Of course, leaders of local health care organizations expressed concerns. One, described as the executive director of a local health care not-for-profit, asked "do these people [the physician owners] have the staying power, the resources and the knowledge to run these hospitals?"
Actually, it looks like the physicians had a lot more knowledge than the former adminstrators.
The most interesting part of the story is how the new physician owner-operators were able to immediately spot ways to save money and/or improve quality. Some examples:
- The hospital had been paying top dollar for two different "ulcer medications," because it could not order either in large quantities. Review by the physician owners found that the medications were similar, so they persuaded their fellow physicians to managed with just one of them, and ordered that one in bulk, reducing the price by about 90%.
- The hospital had been paying much more for one medical device than it could charge for it. The physician owners got its supplier to reduce its price, simply by suggesting they might shop around for a new supplier.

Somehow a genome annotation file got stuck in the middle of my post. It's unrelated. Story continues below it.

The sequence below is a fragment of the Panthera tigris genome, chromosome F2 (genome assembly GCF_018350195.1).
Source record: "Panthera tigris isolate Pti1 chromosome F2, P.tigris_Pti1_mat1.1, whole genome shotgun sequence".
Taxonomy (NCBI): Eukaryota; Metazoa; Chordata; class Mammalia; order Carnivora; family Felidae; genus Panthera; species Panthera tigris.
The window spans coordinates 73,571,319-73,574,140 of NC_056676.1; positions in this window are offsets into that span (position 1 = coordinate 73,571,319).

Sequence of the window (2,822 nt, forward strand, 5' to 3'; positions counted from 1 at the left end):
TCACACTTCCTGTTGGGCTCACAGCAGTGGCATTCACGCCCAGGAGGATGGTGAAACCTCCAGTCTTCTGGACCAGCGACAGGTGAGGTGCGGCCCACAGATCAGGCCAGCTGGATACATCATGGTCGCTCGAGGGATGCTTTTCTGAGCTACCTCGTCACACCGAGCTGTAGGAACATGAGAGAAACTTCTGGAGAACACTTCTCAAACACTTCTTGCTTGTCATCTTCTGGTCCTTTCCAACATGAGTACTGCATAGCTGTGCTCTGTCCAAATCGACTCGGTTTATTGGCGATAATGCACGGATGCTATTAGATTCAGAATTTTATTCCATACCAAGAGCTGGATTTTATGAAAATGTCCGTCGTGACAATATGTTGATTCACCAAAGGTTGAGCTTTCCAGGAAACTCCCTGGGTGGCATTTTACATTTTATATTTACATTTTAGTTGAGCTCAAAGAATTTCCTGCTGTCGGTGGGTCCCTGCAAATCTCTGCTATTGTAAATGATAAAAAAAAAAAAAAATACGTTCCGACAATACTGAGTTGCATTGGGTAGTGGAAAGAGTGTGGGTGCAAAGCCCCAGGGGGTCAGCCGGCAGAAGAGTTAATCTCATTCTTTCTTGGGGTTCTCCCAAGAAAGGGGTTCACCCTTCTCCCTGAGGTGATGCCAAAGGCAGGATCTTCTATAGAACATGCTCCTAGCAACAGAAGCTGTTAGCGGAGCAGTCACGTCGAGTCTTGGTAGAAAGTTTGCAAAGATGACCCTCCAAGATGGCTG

- The physician owners were able to assemble paper charts in a uniform manner by using simple color-coded tabs, making it easier to find clinical data.
But again, the question is, how many of the managers and executives who run large health care organizations actually know much about health care on the ground? And in the absence of such knowledge, can they determine whether any drug, device, or service is under-, fairly, or over-priced relative to its cost of production? Furthermore, can they determine the relationship of the price to the value (benefit/harm) it bestows on the patient? The answers appear to be "not many," "no" and "no."
(See my previous postings on the issue of health care managers' and bureaucrats' inability to judge price in relationship to cost and to clinical value here, here, and here.)